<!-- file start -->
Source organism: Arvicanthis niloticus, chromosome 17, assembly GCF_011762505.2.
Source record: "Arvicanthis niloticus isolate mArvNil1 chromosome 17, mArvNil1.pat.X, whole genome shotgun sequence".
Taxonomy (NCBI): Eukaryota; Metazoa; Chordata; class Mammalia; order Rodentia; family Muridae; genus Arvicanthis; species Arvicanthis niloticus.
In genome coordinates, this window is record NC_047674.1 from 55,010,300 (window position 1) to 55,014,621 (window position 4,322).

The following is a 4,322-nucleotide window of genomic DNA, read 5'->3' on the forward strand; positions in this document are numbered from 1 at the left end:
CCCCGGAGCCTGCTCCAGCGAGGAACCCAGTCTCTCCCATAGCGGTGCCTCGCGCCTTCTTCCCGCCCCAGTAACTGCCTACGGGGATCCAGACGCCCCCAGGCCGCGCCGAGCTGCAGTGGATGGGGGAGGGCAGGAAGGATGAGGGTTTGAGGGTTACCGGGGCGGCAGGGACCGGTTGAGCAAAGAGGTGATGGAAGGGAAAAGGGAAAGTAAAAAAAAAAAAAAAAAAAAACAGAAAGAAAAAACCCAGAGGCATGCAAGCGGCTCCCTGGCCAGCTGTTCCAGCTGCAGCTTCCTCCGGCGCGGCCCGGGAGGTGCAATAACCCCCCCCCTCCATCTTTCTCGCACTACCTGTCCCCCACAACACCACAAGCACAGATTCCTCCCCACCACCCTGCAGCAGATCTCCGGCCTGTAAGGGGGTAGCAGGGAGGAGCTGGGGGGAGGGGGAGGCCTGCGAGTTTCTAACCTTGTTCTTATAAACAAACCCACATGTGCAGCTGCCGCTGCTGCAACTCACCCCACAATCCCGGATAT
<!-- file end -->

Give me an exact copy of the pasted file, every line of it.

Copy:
Source organism: Arvicanthis niloticus, chromosome 17, assembly GCF_011762505.2.
Source record: "Arvicanthis niloticus isolate mArvNil1 chromosome 17, mArvNil1.pat.X, whole genome shotgun sequence".
Taxonomy (NCBI): Eukaryota; Metazoa; Chordata; class Mammalia; order Rodentia; family Muridae; genus Arvicanthis; species Arvicanthis niloticus.
In genome coordinates, this window is record NC_047674.1 from 55,010,300 (window position 1) to 55,014,621 (window position 4,322).

The following is a 4,322-nucleotide window of genomic DNA, read 5'->3' on the forward strand; positions in this document are numbered from 1 at the left end:
CCCCGGAGCCTGCTCCAGCGAGGAACCCAGTCTCTCCCATAGCGGTGCCTCGCGCCTTCTTCCCGCCCCAGTAACTGCCTACGGGGATCCAGACGCCCCCAGGCCGCGCCGAGCTGCAGTGGATGGGGGAGGGCAGGAAGGATGAGGGTTTGAGGGTTACCGGGGCGGCAGGGACCGGTTGAGCAAAGAGGTGATGGAAGGGAAAAGGGAAAGTAAAAAAAAAAAAAAAAAAAAACAGAAAGAAAAAACCCAGAGGCATGCAAGCGGCTCCCTGGCCAGCTGTTCCAGCTGCAGCTTCCTCCGGCGCGGCCCGGGAGGTGCAATAACCCCCCCCCTCCATCTTTCTCGCACTACCTGTCCCCCACAACACCACAAGCACAGATTCCTCCCCACCACCCTGCAGCAGATCTCCGGCCTGTAAGGGGGTAGCAGGGAGGAGCTGGGGGGAGGGGGAGGCCTGCGAGTTTCTAACCTTGTTCTTATAAACAAACCCACATGTGCAGCTGCCGCTGCTGCAACTCACCCCACAATCCCGGATAT